Continuous Potential

Note: This option can only be used with 256 color modes.

Fractint's images are usually calculated by the "level set" method, producing bands of color corresponding to regions where the calculation gives the same value. When "3D" transformed (see "3D" Images ), most images other than plasma clouds are like terraced landscapes: most of the surface is either horizontal or vertical.

To get the best results with the "illuminated" 3D fill options 5 and 6, there is an alternative approach that yields continuous changes in colors.

Continuous potential is approximated by calculating

           potential =  log(modulus)/2^iterations

where "modulus" is the orbit value (magnitude of the complex number) when the modulus bailout was exceeded, at the "iterations" iteration. Clear as mud, right?

Fortunately, you don't have to understand all the details. However, there ARE a few points to understand. First, Fractint's criterion for halting a fractal calculation, the "modulus bailout value", is generally set to 4. Continuous potential is inaccurate at such a low value.

The bad news is that the integer math which makes the "mandel" and "julia" types so fast imposes a hard-wired maximum value of 127. You can still make interesting images from those types, though, so don't avoid them. You will see "ridges" in the "hillsides." Some folks like the effect.

The good news is that the other fractal types, particularly the (generally slower) floating point algorithms, have no such limitation. The even better news is that there is a floating-point algorithm for the "mandel" and "julia" types. To force the use of a floating-point algorithm, use Fractint with the "FLOAT=YES" command-line toggle. Only a few fractal types like plasma clouds, the Barnsley IFS type, and "test" are unaffected by this toggle.

The parameters for continuous potential are:

These parameters are present on the [Y] options screen.

is the color corresponding to zero potential, which plots as the TOP of the mountain. Generally this should be set to one less than the number of colors, i.e. usually 255. Remember that the last few colors of the default IBM VGA palette are BLACK, so you won't see what you are really getting unless you change to a different palette.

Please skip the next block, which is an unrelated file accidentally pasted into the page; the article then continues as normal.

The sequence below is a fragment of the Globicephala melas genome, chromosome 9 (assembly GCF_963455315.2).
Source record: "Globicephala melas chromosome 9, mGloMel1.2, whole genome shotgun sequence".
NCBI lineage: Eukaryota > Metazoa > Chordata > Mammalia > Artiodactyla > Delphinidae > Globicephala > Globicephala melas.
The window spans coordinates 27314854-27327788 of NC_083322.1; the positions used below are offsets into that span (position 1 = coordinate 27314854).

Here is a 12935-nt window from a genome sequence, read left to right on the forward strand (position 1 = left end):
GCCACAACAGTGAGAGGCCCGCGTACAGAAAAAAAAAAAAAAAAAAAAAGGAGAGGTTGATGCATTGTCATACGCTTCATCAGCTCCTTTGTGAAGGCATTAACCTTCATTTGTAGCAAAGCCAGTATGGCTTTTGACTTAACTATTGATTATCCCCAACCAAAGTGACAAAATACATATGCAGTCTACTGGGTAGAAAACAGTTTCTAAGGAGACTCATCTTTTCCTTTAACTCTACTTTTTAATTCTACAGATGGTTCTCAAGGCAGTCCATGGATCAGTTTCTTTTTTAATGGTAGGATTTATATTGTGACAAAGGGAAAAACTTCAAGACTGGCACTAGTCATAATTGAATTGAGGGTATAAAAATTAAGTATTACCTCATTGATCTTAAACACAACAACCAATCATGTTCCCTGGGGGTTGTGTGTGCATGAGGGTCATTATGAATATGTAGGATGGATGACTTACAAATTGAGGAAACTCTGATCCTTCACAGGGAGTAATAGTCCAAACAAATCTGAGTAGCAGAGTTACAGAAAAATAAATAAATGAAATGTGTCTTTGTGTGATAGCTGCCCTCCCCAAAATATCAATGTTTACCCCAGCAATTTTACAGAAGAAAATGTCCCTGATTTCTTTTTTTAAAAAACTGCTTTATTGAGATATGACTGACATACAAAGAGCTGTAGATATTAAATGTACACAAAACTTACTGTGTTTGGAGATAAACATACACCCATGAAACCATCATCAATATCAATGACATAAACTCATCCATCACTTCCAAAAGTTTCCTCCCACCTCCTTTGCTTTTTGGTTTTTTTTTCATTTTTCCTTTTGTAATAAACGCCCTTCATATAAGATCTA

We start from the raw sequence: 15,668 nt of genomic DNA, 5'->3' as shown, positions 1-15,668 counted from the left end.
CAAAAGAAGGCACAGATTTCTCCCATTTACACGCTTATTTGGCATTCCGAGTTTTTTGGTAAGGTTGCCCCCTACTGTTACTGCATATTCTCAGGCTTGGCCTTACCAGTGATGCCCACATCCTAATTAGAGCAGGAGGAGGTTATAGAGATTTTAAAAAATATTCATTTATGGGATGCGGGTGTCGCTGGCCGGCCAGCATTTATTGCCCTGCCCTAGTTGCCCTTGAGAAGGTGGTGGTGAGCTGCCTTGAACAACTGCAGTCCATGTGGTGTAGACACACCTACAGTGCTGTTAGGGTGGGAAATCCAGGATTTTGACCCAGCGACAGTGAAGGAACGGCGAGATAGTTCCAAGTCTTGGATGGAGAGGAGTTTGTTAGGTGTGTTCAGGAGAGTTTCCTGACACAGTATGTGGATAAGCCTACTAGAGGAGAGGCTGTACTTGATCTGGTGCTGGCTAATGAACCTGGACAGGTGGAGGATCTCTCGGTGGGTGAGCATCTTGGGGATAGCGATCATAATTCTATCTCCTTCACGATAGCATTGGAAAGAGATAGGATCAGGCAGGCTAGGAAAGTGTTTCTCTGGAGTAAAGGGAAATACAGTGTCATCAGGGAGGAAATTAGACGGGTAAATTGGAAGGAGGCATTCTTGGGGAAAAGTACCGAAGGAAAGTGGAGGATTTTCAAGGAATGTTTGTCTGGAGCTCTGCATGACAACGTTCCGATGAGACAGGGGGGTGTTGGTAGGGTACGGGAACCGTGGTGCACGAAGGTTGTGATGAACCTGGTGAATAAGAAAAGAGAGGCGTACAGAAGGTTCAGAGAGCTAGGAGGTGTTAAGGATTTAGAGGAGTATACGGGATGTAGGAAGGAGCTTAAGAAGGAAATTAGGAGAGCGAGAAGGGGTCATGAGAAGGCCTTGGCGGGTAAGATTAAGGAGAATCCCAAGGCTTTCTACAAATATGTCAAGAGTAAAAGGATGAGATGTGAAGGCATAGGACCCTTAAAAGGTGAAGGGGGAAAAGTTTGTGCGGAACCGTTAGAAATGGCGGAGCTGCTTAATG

affects how rapidly the colors change -- the slope of the "mountains" created in 3D. If this is too low, the palette will not cover all the potential values and large areas will be black. If it is too high, the range of colors in the picture will be much less than those available. There is no easy way to predict in advance what this value should be.

is the bailout value used to determine when an orbit has "escaped". Larger values give more accurate and smoother potential. A value of 500 gives excellent results. As noted, this value must be < 128 for the integer fractal types (if you select a higher number, they will use 127).

If you transform a continuous potential image to 3D, the illumination modes 5 and 6 will work fine, but the colors will look a bit granular. This is because even with 256 colors, the continuous potential is being truncated to integers. The "16bit" option can be used to add an extra 8 bits of goodness to each stored pixel, for a much smoother result when transforming to 3D.

Fractint's visible behavior is unchanged when 16bit is enabled, except that solid guessing and boundary tracing are not used. But when you save an image generated with 16bit continuous potential:

A 16bit (.POT) file can be converted to an ordinary 8 bit GIF by [R]estoring it, changing "16bit" to "no" on the [Y] options screen, and [S]aving.

You might find with 16bit continuous potential that there's a long delay at the start of an image, and disk activity during calculation. Fractint uses its disk-video cache area to store the extra 8 bits per pixel - if there isn't sufficient memory available, the cache will page to disk.

The following commands can be used to recreate the image that Mark Peterson first prototyped for us, and named "MtMand":


Note that prior to version 15.0, Fractint:

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Noel Giffin,